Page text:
We walk a mile and a half coming and going so we are getting our exercise. It takes about 30 minutes each way. It is a little more challenging when it is raining and we are packing all our teaching supplies and an umbrella. Traffic is so congested that we make better time than the buses and cars going along the same route. If we took a taxi, who knows when we would arrive? On foot the journey is predictable even if it is raining. In the dead of winter, it may be another story.  

A night of food, song and dance. After class on Wednesday, we met Doc. Martin and his wife, and the visiting Doctor and his wife from Hong Kong for dinner at a Thai Restaurant right across from where we teach on Suhkbaatar Square. We went to the Cultural Hall for a Mongolian musical song and dance program. The tickets were $20 each so it wasn’t cheap. I would compare it to the Ballet Folklorico in Mexico City.

Cultural Arts Venue
Patrons had to pay an extra $25 for the privilege of taking pictures which we declined. No pictures, sorry! - except in the lobby.

Plain Jane and flashy friend
We had an evening of traditional dance, Buddhist dancing and chanting, Throat Singing, Operatic Singing, long songs (sung to the animals on the steppes), short songs, contortionist performance (unreal), traditional fiddle playing and the Mongolian National Orchestra in concert.

This program is only offered during the summer when tourists visit Mongolia. The almost capacity audience was a mixture of tourists and Mongolians. We enjoyed it thoroughly and hope to go again before our mission is over.  
The Dancing God - who is next?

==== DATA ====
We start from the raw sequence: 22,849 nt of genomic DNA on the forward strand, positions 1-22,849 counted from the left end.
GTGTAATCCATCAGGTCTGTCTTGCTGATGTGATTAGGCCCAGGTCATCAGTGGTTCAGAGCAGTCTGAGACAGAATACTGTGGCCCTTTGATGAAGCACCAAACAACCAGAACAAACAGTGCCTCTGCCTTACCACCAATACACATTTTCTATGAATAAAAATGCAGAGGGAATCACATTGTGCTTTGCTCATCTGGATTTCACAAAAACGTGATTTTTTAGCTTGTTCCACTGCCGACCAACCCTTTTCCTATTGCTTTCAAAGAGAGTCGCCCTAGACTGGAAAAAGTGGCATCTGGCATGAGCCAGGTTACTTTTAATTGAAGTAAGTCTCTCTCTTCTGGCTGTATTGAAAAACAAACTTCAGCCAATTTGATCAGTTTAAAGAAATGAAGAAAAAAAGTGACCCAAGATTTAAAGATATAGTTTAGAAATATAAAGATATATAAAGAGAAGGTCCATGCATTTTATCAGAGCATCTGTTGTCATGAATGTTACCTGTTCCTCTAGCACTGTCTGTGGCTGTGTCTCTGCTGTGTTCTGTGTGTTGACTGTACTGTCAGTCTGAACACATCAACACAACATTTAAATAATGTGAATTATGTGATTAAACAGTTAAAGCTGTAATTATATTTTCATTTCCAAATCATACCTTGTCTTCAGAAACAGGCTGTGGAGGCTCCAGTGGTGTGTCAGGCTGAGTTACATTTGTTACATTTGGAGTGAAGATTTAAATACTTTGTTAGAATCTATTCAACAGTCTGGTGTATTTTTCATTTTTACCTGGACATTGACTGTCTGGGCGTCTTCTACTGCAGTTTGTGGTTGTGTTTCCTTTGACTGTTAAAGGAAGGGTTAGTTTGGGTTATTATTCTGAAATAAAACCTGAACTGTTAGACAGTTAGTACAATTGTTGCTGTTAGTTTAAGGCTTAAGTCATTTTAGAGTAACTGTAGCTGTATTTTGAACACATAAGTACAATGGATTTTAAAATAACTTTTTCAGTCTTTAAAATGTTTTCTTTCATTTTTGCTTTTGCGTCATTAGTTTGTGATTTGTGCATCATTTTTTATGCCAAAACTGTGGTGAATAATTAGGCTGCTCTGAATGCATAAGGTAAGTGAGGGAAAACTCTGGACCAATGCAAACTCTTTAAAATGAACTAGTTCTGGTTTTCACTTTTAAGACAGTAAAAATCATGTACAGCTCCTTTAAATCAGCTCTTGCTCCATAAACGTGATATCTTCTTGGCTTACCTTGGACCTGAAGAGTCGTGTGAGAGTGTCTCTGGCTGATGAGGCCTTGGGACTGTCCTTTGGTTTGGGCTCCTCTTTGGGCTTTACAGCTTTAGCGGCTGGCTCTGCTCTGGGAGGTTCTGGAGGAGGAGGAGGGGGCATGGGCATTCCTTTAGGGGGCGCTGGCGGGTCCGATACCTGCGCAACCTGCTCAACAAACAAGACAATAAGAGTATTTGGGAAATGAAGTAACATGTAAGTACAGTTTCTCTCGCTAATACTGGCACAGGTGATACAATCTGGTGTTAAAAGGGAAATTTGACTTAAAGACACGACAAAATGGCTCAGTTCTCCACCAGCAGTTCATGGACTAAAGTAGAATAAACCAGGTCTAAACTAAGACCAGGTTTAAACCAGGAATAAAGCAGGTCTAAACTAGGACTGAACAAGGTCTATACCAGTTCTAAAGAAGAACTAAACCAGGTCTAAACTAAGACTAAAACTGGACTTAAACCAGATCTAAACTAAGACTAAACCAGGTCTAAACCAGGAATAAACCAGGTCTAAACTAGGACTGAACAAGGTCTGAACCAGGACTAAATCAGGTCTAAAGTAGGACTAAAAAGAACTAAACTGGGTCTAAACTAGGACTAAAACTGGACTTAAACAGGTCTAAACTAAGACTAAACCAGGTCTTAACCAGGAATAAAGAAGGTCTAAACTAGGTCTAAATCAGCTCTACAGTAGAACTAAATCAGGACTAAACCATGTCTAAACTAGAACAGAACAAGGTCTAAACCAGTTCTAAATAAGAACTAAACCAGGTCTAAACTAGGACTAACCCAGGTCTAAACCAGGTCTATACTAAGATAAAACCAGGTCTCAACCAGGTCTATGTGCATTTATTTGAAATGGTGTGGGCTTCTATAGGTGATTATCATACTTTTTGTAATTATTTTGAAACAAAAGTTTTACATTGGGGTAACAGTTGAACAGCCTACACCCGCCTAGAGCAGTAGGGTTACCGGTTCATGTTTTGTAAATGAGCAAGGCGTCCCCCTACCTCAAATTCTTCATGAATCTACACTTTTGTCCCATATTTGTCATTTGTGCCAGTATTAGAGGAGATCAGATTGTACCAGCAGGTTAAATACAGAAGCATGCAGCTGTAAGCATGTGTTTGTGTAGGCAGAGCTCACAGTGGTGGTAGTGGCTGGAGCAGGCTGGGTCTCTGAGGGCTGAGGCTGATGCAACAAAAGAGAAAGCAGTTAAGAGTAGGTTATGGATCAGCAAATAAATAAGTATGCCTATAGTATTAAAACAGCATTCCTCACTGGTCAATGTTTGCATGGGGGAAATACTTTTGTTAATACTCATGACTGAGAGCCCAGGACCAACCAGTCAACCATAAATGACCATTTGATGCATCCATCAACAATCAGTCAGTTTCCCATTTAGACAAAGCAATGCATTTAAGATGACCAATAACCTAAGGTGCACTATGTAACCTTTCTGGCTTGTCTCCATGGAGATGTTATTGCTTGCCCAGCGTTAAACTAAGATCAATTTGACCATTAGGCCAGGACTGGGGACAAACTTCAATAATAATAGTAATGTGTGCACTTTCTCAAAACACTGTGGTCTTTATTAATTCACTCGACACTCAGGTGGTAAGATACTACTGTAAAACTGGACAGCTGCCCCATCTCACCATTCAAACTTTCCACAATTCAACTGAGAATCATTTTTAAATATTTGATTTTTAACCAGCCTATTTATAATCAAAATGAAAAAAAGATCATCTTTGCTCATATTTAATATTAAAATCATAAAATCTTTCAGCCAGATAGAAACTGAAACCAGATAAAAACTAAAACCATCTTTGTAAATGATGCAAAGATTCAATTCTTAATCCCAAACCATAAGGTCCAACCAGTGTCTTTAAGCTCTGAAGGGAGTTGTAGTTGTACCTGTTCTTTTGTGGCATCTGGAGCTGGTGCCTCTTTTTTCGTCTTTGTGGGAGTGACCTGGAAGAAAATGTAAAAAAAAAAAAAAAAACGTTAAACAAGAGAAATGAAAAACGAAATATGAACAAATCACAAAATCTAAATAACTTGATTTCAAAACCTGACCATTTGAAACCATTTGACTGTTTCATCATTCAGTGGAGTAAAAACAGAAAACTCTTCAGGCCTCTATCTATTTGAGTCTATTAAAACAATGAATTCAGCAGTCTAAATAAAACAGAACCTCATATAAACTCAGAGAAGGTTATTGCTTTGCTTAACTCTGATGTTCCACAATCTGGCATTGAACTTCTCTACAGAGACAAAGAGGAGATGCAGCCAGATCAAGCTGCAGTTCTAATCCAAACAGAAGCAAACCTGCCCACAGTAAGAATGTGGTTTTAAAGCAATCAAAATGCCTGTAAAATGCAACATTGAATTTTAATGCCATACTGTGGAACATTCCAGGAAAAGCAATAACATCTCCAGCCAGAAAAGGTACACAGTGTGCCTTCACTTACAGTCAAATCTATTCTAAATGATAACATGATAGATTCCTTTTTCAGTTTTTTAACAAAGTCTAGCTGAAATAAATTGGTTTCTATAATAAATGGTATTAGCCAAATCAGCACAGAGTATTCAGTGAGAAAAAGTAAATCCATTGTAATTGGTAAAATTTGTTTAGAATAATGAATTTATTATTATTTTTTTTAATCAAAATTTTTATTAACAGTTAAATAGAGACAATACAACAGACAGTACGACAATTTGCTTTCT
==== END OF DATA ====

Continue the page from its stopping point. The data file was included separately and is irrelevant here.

This week I was measured for a new suit by a seamstress. We bought the material last week at the Zaak. One more fitting and then I will have a tailored new suit for about $85. What a great mission!

Family History Training. On Saturday, we presented talks at a monthly Family History Consultants meeting for the West Stake and the East District. Darlene also furnished the banana bread (a big hit) after the meeting. We are making progress on our assignments. We shared the goals and plans for the coming year.

Before the meeting Darlene worked one-on-one with Pujee, our daughter’s convert from 12 years ago, to help her enter her family records on New Family Search. We are invited to her family’s home for dinner this coming Monday.
Shopping for bananas, butter, and flour
A wild, crazy dinner and evening out. Speaking of dinner, we were invited to a member’s home on Saturday night. The food was sumptuous and lavish. We were served Harem, a drink of water, hot milk and salt. It was tasty. Sunjidmaa and her two sons, Batsukh and Gansukh were there along with Sudjimaa’s sister, Ganchimeg. Darlene spoke Russian throughout the evening while I sputtered a little Mongolian.
Our hosts and all the food
One of her sons has just graduated from an alternative medical program in Inner Mongolia where he had been studying Chinese Acupuncture and chiropractic massage for five years. Darlene volunteered herself to see what it was all about. She was prepared for needles but the blood drawing at the end was a little unsettling. My wife is one gutsy lady – we experience Mongolia to the hilt. My massage treatment was tamer but quite satisfying.

So far so good!

Ya betcha!
The evening ended up with a game of sheep ankle bone flipping, a national pastime game. We learned the rules and could feel the light-hearted competition between the sisters. When all the bones turn up a certain way, the first person to grab them gets them. When hands meet in the middle trying to capture the bones, the resulting injuries are described as “cat’s claws.”  
A cross between Yatzee, marbles and dice
They gave us the ankle bones afterwards, a box of candy and the rest of our dinner to take home. They then got a taxi for us, went with us and paid for our trip home (and theirs). What hospitality! What a mission!  
National Parliament on Suhkbaatar Square

1 comment:

  1. What a cool adventure! I'd love to hear more about your volunteer experience. Email me at katie at if you'd be interested in answering some questions for Thanks,